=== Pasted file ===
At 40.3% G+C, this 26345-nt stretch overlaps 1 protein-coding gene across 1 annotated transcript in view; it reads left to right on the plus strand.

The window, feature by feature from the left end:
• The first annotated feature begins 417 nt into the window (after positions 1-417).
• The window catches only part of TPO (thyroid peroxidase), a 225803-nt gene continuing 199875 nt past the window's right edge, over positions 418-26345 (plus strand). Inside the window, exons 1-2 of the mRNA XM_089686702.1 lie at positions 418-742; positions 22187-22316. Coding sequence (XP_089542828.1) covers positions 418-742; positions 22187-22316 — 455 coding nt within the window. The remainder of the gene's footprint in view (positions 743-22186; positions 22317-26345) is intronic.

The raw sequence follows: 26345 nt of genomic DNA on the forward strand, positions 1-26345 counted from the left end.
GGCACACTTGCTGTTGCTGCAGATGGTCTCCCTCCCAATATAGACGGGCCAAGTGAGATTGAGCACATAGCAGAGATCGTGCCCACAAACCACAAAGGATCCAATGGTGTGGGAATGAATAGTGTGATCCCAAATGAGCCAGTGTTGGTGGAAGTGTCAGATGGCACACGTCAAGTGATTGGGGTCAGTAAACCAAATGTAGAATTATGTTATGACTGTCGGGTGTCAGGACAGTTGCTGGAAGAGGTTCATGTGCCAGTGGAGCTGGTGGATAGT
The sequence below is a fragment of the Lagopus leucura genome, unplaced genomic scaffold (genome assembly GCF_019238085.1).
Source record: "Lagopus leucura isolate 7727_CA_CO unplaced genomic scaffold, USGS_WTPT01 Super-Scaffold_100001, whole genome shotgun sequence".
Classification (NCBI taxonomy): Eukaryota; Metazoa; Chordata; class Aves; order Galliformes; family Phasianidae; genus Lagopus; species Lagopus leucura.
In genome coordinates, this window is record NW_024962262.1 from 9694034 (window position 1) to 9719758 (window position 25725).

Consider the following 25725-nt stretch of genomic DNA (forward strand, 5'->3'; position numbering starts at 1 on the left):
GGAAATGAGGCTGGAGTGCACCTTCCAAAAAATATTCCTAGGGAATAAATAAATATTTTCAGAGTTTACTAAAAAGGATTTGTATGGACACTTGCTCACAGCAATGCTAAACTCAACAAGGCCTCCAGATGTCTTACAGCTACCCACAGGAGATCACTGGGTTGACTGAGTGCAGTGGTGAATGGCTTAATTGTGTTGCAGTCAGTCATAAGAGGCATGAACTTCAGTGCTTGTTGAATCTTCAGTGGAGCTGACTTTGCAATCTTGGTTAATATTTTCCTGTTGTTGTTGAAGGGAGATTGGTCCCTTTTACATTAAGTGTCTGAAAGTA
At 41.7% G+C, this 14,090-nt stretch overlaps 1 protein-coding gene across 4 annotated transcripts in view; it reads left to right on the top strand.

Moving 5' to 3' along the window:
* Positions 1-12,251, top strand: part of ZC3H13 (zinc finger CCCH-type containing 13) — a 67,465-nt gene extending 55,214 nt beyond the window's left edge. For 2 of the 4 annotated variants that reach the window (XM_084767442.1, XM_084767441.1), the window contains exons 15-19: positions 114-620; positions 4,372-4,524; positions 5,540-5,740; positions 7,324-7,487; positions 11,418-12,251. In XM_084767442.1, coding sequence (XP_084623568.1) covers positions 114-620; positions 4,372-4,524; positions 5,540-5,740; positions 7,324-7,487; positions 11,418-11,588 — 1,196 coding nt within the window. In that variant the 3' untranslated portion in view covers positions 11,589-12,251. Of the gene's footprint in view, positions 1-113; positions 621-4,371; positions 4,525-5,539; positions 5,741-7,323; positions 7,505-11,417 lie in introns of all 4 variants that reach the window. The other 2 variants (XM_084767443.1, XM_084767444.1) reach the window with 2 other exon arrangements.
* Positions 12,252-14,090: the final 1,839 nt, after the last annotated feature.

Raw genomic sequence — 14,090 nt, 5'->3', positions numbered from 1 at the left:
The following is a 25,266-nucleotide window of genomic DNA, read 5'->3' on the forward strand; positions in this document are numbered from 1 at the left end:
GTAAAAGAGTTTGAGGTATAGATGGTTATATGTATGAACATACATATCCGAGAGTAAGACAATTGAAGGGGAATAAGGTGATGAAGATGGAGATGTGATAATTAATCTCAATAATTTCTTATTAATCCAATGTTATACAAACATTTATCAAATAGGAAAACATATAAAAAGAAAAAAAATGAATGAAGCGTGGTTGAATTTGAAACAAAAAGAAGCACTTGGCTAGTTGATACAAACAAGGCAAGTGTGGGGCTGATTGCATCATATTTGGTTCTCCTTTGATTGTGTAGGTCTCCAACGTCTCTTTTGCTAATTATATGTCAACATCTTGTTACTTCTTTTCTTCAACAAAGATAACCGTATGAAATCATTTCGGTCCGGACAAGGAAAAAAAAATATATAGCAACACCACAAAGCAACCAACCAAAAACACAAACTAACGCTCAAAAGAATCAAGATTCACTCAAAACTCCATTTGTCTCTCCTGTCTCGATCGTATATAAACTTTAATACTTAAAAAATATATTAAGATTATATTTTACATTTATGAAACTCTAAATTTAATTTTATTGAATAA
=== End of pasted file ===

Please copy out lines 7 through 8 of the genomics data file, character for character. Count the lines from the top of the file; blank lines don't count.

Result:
The sequence below is a fragment of the Lagopus leucura genome, unplaced genomic scaffold (genome assembly GCF_019238085.1).
Source record: "Lagopus leucura isolate 7727_CA_CO unplaced genomic scaffold, USGS_WTPT01 Super-Scaffold_100001, whole genome shotgun sequence".